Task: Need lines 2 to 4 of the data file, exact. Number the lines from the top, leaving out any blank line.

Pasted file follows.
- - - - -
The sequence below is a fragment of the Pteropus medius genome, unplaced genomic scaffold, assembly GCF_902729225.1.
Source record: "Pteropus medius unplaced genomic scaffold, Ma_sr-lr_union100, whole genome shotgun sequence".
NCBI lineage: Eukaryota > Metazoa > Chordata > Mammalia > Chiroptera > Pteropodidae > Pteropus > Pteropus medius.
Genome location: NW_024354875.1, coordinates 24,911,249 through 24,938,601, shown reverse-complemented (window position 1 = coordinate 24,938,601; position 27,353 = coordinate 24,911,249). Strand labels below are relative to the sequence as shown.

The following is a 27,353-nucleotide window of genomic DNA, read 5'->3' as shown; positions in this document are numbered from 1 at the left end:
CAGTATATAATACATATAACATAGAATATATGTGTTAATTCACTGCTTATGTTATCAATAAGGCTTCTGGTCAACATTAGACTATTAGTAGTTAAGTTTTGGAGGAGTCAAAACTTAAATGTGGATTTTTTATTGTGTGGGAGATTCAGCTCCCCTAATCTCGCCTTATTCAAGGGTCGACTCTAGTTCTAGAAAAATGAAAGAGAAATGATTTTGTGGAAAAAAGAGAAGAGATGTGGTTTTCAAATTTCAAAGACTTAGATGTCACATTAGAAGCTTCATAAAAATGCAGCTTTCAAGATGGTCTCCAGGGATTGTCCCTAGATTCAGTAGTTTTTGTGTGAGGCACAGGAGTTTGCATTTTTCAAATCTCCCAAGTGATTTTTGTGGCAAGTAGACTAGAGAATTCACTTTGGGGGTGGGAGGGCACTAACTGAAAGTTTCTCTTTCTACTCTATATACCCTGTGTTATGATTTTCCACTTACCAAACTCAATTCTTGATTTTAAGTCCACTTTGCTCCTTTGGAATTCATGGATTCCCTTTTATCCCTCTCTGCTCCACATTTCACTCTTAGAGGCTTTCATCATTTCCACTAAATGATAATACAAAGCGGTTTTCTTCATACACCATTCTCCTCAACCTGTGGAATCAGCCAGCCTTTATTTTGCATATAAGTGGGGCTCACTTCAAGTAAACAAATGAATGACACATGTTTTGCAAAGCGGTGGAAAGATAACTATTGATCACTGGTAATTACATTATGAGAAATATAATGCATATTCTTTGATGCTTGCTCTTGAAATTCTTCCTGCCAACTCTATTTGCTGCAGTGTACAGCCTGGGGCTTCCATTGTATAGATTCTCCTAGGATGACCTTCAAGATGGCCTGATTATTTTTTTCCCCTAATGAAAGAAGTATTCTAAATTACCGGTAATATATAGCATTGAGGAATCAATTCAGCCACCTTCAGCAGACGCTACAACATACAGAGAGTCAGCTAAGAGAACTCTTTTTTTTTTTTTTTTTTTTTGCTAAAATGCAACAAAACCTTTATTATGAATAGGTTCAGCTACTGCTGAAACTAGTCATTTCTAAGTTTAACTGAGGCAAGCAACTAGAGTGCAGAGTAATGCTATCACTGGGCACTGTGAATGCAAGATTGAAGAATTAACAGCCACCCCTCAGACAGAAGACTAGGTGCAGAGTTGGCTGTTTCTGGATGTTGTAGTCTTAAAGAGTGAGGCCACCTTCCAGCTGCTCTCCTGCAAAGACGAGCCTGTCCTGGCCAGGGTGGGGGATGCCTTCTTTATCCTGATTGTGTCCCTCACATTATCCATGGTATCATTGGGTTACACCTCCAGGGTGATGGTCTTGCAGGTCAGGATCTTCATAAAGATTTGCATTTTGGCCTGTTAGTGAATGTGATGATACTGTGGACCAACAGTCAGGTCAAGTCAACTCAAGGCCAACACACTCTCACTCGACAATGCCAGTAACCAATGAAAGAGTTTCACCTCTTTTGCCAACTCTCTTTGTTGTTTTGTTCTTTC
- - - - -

Source record: "Pteropus medius unplaced genomic scaffold, Ma_sr-lr_union100, whole genome shotgun sequence".
NCBI lineage: Eukaryota > Metazoa > Chordata > Mammalia > Chiroptera > Pteropodidae > Pteropus > Pteropus medius.
Genome location: NW_024354875.1, coordinates 24,911,249 through 24,938,601, shown reverse-complemented (window position 1 = coordinate 24,938,601; position 27,353 = coordinate 24,911,249). Strand labels below are relative to the sequence as shown.